The U.S. School Yearbook Posted by gary on Feb 7, 2019 in Culture, News
Schools, colleges, and universities throughout the United States create academic yearbooks. They document the school year, highlighting the accomplishments and campus life of all students and not exclusively graduating seniors. Generally, these annual collections of photos and short essays are considered journalistic endeavors. Indeed, most high school and college yearbooks are assembled by students in journalism classes. There is usually a faculty advisor or supervisor, but the responsibility for collecting and designing the yearbooks often falls to the students who comprise the yearbook staff.
Yearbooks are not exclusive to schools in the U.S., but they seem to have far more importance here than in most other countries. And, while bound and published yearbooks are being supplanted by web-based variations, many schools have decided to keep the traditions alive. Some schools have been compiling yearbooks for over 200 years. Yale University published its first yearbook in 1806! In fact, the first known yearbooks dating back to the 1600s, although there were no photographs. They were scrapbooks which collected notes, sketches, flowers, and even hair cuttings of dear friends.
With the advent of computers, digital yearbooks now include amazing graphics and videos, but the essential element of any yearbook is the photographs which document student life and memories. Most yearbooks have a general theme, selected by the editorial staff, which can be found throughout the book. Thus, the photos, videos, essays, and graphics will try (or struggle) to adhere to the editorial motif.
The typical U.S. school yearbook has various traditional sections. The largest is almost always the school photo. Elementary, middle, and high schools hold a Picture Day every year when students and school staff will have their portraits taken by professional photographers. Parents can purchase copies printed in various sizes. These photos also may serve as official school IDs. Seniors typically have their portraits taken separately, in a portrait studio or posed in a location which is significant to the soon-to-be graduate.
Student organizations will also be highlighted in the yearbook. You’ll find arts organizations, such as chorus, band, and theatre alongside clubs dedicated to pursuits like debating, robotics, or writing code.
Features on student life are essential to every yearbook. These document parties, dances, trips, and other social events which take place on and off campus. As with social media posts which may come back to haunt people years later, student life features in old yearbooks have been much in the news recently, and not in a good way. Shameful, and blatantly racist pictures of politicians in blackface have impacted the state government of Virginia. Quotes which are difficult to explain impacted Brett Kavanaugh’s Supreme Court confirmation hearings. Now that video is used to record everything, we can probably expect journalists to scrutinize yearbooks for controversial material for years to come.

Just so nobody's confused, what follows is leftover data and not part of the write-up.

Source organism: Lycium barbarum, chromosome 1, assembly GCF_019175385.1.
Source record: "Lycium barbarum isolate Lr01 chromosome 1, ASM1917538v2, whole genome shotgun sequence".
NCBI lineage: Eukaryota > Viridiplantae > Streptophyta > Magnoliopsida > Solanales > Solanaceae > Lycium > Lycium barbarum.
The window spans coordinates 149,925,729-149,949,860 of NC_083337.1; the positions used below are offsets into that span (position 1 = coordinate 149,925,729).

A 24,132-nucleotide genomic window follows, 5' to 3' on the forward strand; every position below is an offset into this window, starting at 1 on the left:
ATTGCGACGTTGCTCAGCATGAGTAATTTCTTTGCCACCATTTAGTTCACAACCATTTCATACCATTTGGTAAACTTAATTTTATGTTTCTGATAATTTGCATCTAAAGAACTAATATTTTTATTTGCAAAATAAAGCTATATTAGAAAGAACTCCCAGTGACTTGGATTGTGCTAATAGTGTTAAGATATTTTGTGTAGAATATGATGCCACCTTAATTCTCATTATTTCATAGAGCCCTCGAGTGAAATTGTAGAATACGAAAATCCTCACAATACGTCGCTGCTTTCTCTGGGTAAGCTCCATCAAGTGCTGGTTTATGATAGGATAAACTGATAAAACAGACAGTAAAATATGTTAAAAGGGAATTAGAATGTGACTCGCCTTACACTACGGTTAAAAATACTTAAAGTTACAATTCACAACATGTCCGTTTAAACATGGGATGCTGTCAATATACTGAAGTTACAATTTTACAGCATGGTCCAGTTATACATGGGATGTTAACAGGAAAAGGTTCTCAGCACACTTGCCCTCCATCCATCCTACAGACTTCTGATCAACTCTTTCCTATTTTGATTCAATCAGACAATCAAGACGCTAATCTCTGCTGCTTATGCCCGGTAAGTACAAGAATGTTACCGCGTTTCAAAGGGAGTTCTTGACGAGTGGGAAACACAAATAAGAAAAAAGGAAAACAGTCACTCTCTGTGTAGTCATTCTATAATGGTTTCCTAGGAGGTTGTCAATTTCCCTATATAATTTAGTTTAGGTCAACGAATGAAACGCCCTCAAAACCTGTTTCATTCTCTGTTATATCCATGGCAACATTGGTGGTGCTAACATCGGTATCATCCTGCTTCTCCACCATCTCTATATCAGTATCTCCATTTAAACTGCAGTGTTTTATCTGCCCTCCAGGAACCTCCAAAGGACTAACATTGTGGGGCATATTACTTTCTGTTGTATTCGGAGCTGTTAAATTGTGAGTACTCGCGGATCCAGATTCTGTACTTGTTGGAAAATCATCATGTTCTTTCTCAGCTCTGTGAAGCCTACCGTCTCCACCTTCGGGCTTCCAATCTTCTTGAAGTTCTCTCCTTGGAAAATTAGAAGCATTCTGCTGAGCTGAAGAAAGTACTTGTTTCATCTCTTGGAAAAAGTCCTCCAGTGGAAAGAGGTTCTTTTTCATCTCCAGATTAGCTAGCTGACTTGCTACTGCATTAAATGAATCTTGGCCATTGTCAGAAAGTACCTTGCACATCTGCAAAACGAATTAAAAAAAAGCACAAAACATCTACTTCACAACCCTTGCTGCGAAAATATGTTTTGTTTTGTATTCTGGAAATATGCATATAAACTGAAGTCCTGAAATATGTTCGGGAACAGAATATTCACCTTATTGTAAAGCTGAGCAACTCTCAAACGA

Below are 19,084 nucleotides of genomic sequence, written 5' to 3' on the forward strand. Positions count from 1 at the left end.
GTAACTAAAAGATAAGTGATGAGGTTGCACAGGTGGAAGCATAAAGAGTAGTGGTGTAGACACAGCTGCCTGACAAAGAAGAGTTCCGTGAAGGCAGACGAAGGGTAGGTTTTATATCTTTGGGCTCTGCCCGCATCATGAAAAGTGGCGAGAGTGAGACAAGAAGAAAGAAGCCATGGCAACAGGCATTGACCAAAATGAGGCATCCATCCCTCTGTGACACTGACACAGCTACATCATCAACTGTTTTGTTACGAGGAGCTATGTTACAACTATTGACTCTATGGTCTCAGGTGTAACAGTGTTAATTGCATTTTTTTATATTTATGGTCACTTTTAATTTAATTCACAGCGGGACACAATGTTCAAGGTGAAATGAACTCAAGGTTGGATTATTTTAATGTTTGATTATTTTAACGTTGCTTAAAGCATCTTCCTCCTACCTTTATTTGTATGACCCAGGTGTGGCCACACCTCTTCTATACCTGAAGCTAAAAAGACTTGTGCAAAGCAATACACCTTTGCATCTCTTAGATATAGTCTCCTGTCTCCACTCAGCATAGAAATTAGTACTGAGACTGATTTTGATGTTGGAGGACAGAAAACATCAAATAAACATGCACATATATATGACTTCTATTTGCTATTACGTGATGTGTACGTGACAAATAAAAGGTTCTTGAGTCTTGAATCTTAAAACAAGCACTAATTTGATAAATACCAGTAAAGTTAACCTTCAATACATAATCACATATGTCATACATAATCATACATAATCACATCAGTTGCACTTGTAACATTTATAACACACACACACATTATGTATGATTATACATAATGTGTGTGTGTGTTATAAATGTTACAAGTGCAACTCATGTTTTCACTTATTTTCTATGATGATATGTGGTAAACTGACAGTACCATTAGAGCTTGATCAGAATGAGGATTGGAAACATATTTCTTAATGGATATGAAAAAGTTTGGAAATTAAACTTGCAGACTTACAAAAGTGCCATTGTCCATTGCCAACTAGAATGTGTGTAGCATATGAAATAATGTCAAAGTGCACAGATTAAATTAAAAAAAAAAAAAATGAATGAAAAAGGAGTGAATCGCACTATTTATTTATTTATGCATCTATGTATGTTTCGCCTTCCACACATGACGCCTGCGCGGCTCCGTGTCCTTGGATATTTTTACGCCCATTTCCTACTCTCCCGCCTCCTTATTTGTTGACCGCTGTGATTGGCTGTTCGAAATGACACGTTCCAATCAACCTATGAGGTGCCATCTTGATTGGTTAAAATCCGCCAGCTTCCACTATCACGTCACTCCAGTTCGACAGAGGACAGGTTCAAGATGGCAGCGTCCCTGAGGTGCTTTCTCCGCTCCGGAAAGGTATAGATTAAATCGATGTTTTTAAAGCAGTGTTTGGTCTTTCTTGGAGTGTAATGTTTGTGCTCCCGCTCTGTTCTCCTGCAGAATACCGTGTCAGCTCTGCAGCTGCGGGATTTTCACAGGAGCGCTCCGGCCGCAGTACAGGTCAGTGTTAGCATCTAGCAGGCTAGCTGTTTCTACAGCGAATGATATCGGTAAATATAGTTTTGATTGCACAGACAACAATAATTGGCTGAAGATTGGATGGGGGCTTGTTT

Let’s not forget sports, always one of the most popular aspects of any school life. Large sections of any yearbook will cover team sports and accomplishments. In the U.S. you’ll certainly find coverage of any combination of football, soccer, baseball, gymnastics, swimming, basketball, wrestling, hockey, golf, lacrosse, volleyball, and many more. And don’t forget the cheerleader squads!
Some yearbooks contain several blank pages. This is intended to accommodate signatures and personal remarks to remember classmates and special memories. Words of encouragement, affection, and private jokes and messages are reserved for these pages, and often are the most treasured feature of the yearbook.
Finally, all yearbooks include special pages for seniors who are remembered by one another. Polls are conducted to select Senior Celebrities, those who stand out for one reason or another. You might see someone selected for Best Smile, Loudest Laugh, Best Couple, Most Likely to Succeed, or Class Clown. I had the dubious honor of being named both of the latter two in my senior year of high school.
I’d love to hear any of your experiences with school yearbooks. They can be a source of indelible memories.
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